23. When the wickets fall
Over the years there's a remarkable consistency to when ODI teams have lost wickets
|Karthik S||Jul 8, 2019|| 1|
A popular mathematical technique when analysing highly dynamic and fast-changing systems is to look for things that don’t change. We can call them “invariants”. There is a whole class of theorems distributed through different areas of mathematics that are known as “fixed point theorems”. My favourite among them comes from Topology, where there is a rather fantastically named theorem called “Hairy Ball Theorem”.
There is no doubt that one day international cricket has changed significantly in the last three decades. Scoring rates have gone up significantly. The way teams build an innings seems to have changed. Rules change every couple of years. A substitute came in for a couple of years and then went out. One day specialists came in. And then there were bits and pieces players. Batting strategies and bowling strategies changed.
Among all this one thing has been rather remarkably consistent across the years - the fall of wickets. Whether we look at the fall of wickets based on the score at which the wicket falls, or the time of innings when it falls, there has been remarkably little change over the years (though this decade we see that wickets are falling slightly later).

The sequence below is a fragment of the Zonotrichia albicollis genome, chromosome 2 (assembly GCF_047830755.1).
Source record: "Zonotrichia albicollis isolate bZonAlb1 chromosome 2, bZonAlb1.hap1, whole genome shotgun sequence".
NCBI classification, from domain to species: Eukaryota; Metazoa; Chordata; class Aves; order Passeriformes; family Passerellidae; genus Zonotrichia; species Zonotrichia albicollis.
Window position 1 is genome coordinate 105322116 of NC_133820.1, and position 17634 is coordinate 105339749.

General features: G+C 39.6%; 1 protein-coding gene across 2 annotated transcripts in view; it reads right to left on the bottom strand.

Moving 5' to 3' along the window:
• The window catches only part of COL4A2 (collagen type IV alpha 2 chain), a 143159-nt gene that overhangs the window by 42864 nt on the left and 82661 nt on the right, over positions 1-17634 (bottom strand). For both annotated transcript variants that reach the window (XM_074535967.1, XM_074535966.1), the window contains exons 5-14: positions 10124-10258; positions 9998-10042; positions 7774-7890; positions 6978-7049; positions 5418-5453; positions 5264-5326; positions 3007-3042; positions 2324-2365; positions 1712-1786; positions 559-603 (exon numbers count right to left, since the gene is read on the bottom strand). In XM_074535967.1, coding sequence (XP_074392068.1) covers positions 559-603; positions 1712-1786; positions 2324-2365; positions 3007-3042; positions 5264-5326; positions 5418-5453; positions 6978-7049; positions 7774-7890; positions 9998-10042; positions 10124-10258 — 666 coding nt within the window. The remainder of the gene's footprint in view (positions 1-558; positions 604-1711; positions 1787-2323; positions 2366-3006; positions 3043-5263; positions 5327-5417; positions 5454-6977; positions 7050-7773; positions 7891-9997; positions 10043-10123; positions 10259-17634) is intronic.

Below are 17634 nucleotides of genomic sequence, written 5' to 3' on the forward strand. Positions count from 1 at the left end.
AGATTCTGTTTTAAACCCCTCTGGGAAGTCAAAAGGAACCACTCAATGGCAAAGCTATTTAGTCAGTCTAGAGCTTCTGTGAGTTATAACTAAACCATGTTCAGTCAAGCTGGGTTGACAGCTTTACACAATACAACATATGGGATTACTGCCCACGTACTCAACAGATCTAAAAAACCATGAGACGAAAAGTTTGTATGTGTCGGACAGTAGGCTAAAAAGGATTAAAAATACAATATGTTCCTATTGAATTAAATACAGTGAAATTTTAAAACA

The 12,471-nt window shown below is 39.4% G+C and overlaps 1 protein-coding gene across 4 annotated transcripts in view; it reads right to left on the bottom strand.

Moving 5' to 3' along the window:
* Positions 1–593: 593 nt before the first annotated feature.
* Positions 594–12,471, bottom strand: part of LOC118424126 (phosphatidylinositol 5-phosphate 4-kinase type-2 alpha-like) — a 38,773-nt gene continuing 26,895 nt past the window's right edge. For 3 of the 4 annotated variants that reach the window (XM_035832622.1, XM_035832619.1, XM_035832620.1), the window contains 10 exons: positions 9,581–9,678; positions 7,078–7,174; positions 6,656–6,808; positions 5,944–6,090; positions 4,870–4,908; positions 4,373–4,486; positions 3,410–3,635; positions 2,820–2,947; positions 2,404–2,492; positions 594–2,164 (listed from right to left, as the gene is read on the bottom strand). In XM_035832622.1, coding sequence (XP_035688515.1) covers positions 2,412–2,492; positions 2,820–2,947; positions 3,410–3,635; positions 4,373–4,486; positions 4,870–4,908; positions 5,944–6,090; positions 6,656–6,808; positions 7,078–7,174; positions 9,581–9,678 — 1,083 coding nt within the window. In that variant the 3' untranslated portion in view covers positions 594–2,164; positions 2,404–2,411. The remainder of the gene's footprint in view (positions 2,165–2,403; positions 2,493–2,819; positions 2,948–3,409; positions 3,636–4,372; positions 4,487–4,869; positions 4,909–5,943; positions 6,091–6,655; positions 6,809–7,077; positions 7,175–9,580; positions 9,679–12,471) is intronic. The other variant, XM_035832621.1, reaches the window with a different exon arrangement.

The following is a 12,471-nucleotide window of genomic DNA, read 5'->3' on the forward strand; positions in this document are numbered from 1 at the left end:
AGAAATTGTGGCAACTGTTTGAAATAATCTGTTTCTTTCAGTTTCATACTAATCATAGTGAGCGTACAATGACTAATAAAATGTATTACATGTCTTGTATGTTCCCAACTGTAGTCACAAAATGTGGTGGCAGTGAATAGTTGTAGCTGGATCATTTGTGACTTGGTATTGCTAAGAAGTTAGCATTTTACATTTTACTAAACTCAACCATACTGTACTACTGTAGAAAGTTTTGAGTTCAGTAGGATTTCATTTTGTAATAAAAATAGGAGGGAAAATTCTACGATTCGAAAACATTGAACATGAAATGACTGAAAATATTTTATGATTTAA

The first wicket falls for 35 at the end of the seventh over. The second for 69 after fourteen overs. The third for 103 after 21 overs (isn’t it interesting that wickets fall “at regular intervals” in the beginning of the innings?). And then, on average, wickets fall faster, with teams going to 134/4 in 28 overs, 158/5 in 33 and 175/6 in 37. The data to produce this includes all ODIs from 1998 onwards (which is when we started really keeping records of when the wickets fall, rather than just the score at which the wickets fall).
That wickets four to six fall at faster intervals might be down to selection bias inherent in the data - when we look at the average score of when the fourth wicket falls, we only consider those innings where four of more wickets have fallen. Innings where three or fewer wickets were lost are ignored. Yet, what matters here is that the graphs above are largely flat - despite massive changes in strategies and rules and personnel and all that.
My hypothesis when I started this analysis is that wickets must be falling sooner (at least in terms of overs) because teams are taking greater risk. As time has passed, teams have appreciated that the amount of resource available in terms of number of overs is limited, and so the price of a wicket (relative to balls remaining) is actually lower, which has resulted in greater risk taking - this was my hypothesis. It doesn’t seem to be true.
In other words, the increase in the scores in ODI cricket doesn’t seem to be on account of greater risk taking. Had teams been taking greater risk, this would have meant wickets falling earlier and teams losing more wickets at the end of their innings. However, the number of wickets lost at the end of the first innings has been fairly constant over time.
Now that my hypothesis has been disproven, I wonder why teams aren’t taking higher risk. If you have any good ideas, please let me know.